Current federal student loan rates for the 2023-24 school year are a bit higher than rates for the prior school year, 2022-23 (e.g., 8.05% vs. 7.54% for Direct PLUS loans for graduate or professional students or parents of undergraduate students), and quite a bit higher than for the 2020-21 school year (e.g., 8.05% vs. 5.30% for Direct PLUS loans for graduate or professional students or parents of undergraduate students).
The reason current federal student loan interest rates are higher this year is because rates are determined by the high yield of the 10-year Treasury note last auctioned in May, and it was higher this past May than it was the prior May – and in May 2020, when businesses were in lockdown due to Covid-19. (Generally, the yield goes up when investors are optimistic about the future.)
Read on for more about how federal student loan interest rates are determined, how they have varied over the years, and when they can be higher than private lender rates.
Overview of Federal Student Loan Interest Rates for 2023-24
Federal student loan interest rates for the current 2023-24 school year are higher than last year. In fact, the rate for Direct Subsidized loans for undergraduates (5.50%) is the highest it’s been since the 2009-2010 school year, when the rate was 5.60%.
Here’s an overview of how rates have increased over the last four years:
|School Year 2020 – 2021||School Year 2021 – 2022||School Year 2022 – 2023||School Year 2023 – 2024|
|Direct Subsidized and Unsubsidized Loans for Undergrads||2.75%||3.73%||4.99%||5.50%|
|Direct Unsubsidized Loans for Graduate or Professional Students||2.75%||5.28%||6.54%||7.05%|
|Direct PLUS Loans for Graduate or Professional Students or Parents of Undergrads||5.30%||6.28%||7.54%||8.05%|
Recommended: What’s the Average Student Loan Interest Rate?
Why Federal Student Loan Interest Rates Can Vary From Year to Year
The reason that federal student loan interest rates fluctuates has to do with how and when federal student loan rates are set. By federal statute, they are determined once a year and are based on the high yield of the 10-year Treasury note last auctioned in May (for the upcoming school year).
That yield (3.448% in May 2023) is then added to a required percentage (4.60% for Direct PLUS loans for graduate or professional students or parents of undergraduate students) to get the federal interest loan rate for loans disbursed on or after July of that year (8.05%).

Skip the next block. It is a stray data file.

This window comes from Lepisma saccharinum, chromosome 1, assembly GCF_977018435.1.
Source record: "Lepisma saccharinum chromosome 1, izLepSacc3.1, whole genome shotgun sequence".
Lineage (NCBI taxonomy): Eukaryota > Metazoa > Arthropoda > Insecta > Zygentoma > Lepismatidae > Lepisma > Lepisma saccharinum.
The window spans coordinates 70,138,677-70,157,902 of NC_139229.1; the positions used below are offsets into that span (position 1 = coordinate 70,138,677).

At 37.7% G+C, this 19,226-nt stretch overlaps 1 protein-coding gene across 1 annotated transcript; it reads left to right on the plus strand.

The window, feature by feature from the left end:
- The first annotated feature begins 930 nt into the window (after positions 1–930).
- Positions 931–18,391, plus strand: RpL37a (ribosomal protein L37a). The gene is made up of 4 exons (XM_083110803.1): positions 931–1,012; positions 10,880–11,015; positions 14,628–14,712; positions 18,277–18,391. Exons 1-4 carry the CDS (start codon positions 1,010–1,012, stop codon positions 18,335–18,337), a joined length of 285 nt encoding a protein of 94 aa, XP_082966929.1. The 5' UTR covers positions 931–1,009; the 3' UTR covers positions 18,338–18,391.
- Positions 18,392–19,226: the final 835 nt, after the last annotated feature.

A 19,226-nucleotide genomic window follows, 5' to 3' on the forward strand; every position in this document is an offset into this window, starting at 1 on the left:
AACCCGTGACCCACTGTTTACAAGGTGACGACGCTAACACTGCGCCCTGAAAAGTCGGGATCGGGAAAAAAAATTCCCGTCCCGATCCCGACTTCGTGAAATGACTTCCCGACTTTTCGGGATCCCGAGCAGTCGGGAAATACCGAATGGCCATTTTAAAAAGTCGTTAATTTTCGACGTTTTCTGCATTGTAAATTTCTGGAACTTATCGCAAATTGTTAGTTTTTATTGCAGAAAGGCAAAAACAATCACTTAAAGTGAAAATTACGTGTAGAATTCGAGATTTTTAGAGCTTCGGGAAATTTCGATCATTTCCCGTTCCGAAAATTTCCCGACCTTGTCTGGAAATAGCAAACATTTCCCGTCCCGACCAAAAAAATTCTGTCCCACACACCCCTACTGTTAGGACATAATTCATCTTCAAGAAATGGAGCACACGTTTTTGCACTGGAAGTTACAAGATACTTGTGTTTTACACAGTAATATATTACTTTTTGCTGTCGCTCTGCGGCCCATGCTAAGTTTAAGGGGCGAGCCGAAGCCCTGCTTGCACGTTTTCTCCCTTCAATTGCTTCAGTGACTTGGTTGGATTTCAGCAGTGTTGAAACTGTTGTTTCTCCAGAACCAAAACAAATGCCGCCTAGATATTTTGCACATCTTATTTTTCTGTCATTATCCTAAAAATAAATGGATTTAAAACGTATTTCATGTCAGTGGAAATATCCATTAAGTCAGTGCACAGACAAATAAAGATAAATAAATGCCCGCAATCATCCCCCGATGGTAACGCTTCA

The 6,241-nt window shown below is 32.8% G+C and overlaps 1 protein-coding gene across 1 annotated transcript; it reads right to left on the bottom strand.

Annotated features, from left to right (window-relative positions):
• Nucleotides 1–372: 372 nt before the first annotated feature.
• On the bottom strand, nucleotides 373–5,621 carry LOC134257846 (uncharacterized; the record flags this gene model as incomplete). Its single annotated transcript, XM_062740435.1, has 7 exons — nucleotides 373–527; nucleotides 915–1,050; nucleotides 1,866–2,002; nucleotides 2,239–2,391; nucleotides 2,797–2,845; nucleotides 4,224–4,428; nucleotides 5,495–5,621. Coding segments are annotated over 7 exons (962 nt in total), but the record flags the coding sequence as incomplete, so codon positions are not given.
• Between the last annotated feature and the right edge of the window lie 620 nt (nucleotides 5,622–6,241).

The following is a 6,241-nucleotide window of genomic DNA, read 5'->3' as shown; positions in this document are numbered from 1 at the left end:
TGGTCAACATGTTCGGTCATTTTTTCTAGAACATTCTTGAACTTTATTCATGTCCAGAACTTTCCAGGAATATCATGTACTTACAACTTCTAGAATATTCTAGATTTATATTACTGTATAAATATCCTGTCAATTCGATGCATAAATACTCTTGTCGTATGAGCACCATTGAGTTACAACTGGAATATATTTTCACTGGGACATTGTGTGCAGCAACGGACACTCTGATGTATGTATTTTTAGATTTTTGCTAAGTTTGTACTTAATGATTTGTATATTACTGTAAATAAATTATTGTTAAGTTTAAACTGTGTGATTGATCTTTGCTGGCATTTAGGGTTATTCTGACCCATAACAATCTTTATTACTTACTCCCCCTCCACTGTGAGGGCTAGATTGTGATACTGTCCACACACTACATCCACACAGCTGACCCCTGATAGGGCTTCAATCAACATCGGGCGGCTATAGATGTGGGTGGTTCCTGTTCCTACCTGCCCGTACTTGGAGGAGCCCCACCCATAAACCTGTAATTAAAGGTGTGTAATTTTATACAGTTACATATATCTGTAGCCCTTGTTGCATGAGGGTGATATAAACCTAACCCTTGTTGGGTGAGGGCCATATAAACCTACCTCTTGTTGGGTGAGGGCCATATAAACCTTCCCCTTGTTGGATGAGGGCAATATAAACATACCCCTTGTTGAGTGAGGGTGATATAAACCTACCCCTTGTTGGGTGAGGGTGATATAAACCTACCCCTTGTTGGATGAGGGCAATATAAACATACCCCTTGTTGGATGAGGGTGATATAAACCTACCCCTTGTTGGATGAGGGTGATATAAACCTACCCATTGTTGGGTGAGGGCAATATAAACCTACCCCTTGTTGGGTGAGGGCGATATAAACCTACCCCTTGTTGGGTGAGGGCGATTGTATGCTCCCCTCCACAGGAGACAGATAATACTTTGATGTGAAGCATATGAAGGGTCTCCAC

So in May 2020, when businesses were in lockdown due to Covid-19, the high yield of the 10-year Treasury note was less than 1%. In May 2022, as the Federal Reserve began to try to curb inflation by raising its rate, the high yield or index rate on the 10-year Treasury note was 2.94%, and in May 2023, as the economy was looking up in terms of inflation, the index rate was 3.448%.
💡 Quick Tip: Need a private student loan to cover your school bills? Because approval for a private student loan is based on creditworthiness, a cosigner may help a student get loan approval and a lower rate.
Required Markups to the 10-Year Treasury Index Rate to Determine Federal Student Loan Interest Rates
The required percentage added to the high yield of the 10-year Treasury note last auctioned in May depends on the type of loan and borrower. The added percentages follow this schedule:
• For Direct Subsidized and Unsubsidized loans for undergraduate students, the added percentage is 2.05%.
• For Direct Unsubsidized loans for graduate and professional students, the added percentage is 3.60%.
• For Direct PLUS loans for parents of undergraduate students and for graduate or professional students, the added percentage is 4.60%.
How Federal Student Loan Interest Rates Have Been Set Over the Years
The federal student loan program began in the 1960s. Over time, the way rates are set has changed due to legislative action. Here’s a general timeline of how federal student loan interest loans have been set:
From the 1960s to 1992
Originally, Congress set the interest rates for student loans. The rates were fixed and ranged from 6% in the beginning to 10% for the years 1988 to 1992.
From 1993 to 2003
Congress amended the law so that rates were variable rather than fixed and reset annually. The formula for federal student loan interest rates was the interest rate on short-term Treasury securities at a set time plus 3.1%. The rate was capped at 9.0%. Over the next six years, Congress lowered the added percentage and the cap.
Soon after switching to variable rates, Congress passed the Student Loan Reform Act, which authorized the Direct Loan program. The law changed the formula for calculating interest rates so that they were pegged to 10-year Treasurys, which aligned with the term or length of student loans. The markup was lowered to 1.0%, and the new formula was to be used starting in five years.
But in 1998, because the Direct Loan program was taking longer than expected to replace the old loan program, where banks provided the loans instead of the government, Congress postponed when the new formula would be used until 2003. In the meantime, the old formula was used but with a 2.3% add-on (instead of 3.1%).